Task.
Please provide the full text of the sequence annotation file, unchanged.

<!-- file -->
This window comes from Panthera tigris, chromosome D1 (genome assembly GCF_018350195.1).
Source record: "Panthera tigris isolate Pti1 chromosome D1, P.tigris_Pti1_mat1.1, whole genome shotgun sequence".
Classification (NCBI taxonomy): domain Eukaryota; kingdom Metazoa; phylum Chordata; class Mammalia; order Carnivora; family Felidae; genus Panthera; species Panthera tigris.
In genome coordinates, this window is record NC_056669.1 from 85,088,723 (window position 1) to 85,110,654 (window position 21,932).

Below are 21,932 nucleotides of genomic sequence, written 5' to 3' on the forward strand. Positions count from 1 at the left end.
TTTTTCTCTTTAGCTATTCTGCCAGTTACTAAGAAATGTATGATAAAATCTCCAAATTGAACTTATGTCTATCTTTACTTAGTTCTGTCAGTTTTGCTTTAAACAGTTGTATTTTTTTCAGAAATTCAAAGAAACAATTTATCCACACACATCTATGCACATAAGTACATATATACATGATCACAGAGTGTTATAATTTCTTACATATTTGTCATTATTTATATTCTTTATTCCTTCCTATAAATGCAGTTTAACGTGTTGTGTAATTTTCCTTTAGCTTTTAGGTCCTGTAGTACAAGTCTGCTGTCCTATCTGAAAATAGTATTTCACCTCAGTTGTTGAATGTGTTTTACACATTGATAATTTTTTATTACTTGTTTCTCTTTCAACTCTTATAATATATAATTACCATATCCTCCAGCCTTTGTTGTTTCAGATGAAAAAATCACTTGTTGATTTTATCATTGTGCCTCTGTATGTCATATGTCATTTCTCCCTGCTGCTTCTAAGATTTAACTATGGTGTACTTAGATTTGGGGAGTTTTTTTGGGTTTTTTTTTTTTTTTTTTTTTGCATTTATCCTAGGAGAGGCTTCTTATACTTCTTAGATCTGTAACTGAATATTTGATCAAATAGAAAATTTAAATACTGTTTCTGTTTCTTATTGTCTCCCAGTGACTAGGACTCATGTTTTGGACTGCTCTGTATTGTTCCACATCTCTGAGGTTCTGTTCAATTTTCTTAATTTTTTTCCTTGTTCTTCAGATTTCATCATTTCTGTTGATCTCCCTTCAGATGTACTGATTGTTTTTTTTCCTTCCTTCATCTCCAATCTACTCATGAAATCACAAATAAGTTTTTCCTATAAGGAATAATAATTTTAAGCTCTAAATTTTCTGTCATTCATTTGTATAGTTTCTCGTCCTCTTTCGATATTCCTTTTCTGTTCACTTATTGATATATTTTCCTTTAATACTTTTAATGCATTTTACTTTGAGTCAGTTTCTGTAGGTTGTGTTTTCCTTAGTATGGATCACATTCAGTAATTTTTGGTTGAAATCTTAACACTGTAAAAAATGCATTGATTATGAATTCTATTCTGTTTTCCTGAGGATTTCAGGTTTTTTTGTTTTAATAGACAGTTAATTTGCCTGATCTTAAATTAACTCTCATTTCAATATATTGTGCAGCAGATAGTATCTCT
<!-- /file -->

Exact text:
This window comes from Panthera tigris, chromosome D1 (genome assembly GCF_018350195.1).
Source record: "Panthera tigris isolate Pti1 chromosome D1, P.tigris_Pti1_mat1.1, whole genome shotgun sequence".
Classification (NCBI taxonomy): domain Eukaryota; kingdom Metazoa; phylum Chordata; class Mammalia; order Carnivora; family Felidae; genus Panthera; species Panthera tigris.
In genome coordinates, this window is record NC_056669.1 from 85,088,723 (window position 1) to 85,110,654 (window position 21,932).

Below are 21,932 nucleotides of genomic sequence, written 5' to 3' on the forward strand. Positions count from 1 at the left end.
TTTTTCTCTTTAGCTATTCTGCCAGTTACTAAGAAATGTATGATAAAATCTCCAAATTGAACTTATGTCTATCTTTACTTAGTTCTGTCAGTTTTGCTTTAAACAGTTGTATTTTTTTCAGAAATTCAAAGAAACAATTTATCCACACACATCTATGCACATAAGTACATATATACATGATCACAGAGTGTTATAATTTCTTACATATTTGTCATTATTTATATTCTTTATTCCTTCCTATAAATGCAGTTTAACGTGTTGTGTAATTTTCCTTTAGCTTTTAGGTCCTGTAGTACAAGTCTGCTGTCCTATCTGAAAATAGTATTTCACCTCAGTTGTTGAATGTGTTTTACACATTGATAATTTTTTATTACTTGTTTCTCTTTCAACTCTTATAATATATAATTACCATATCCTCCAGCCTTTGTTGTTTCAGATGAAAAAATCACTTGTTGATTTTATCATTGTGCCTCTGTATGTCATATGTCATTTCTCCCTGCTGCTTCTAAGATTTAACTATGGTGTACTTAGATTTGGGGAGTTTTTTTGGGTTTTTTTTTTTTTTTTTTTTTGCATTTATCCTAGGAGAGGCTTCTTATACTTCTTAGATCTGTAACTGAATATTTGATCAAATAGAAAATTTAAATACTGTTTCTGTTTCTTATTGTCTCCCAGTGACTAGGACTCATGTTTTGGACTGCTCTGTATTGTTCCACATCTCTGAGGTTCTGTTCAATTTTCTTAATTTTTTTCCTTGTTCTTCAGATTTCATCATTTCTGTTGATCTCCCTTCAGATGTACTGATTGTTTTTTTTCCTTCCTTCATCTCCAATCTACTCATGAAATCACAAATAAGTTTTTCCTATAAGGAATAATAATTTTAAGCTCTAAATTTTCTGTCATTCATTTGTATAGTTTCTCGTCCTCTTTCGATATTCCTTTTCTGTTCACTTATTGATATATTTTCCTTTAATACTTTTAATGCATTTTACTTTGAGTCAGTTTCTGTAGGTTGTGTTTTCCTTAGTATGGATCACATTCAGTAATTTTTGGTTGAAATCTTAACACTGTAAAAAATGCATTGATTATGAATTCTATTCTGTTTTCCTGAGGATTTCAGGTTTTTTTGTTTTAATAGACAGTTAATTTGCCTGATCTTAAATTAACTCTCATTTCAATATATTGTGCAGCAGATAGTATCTCT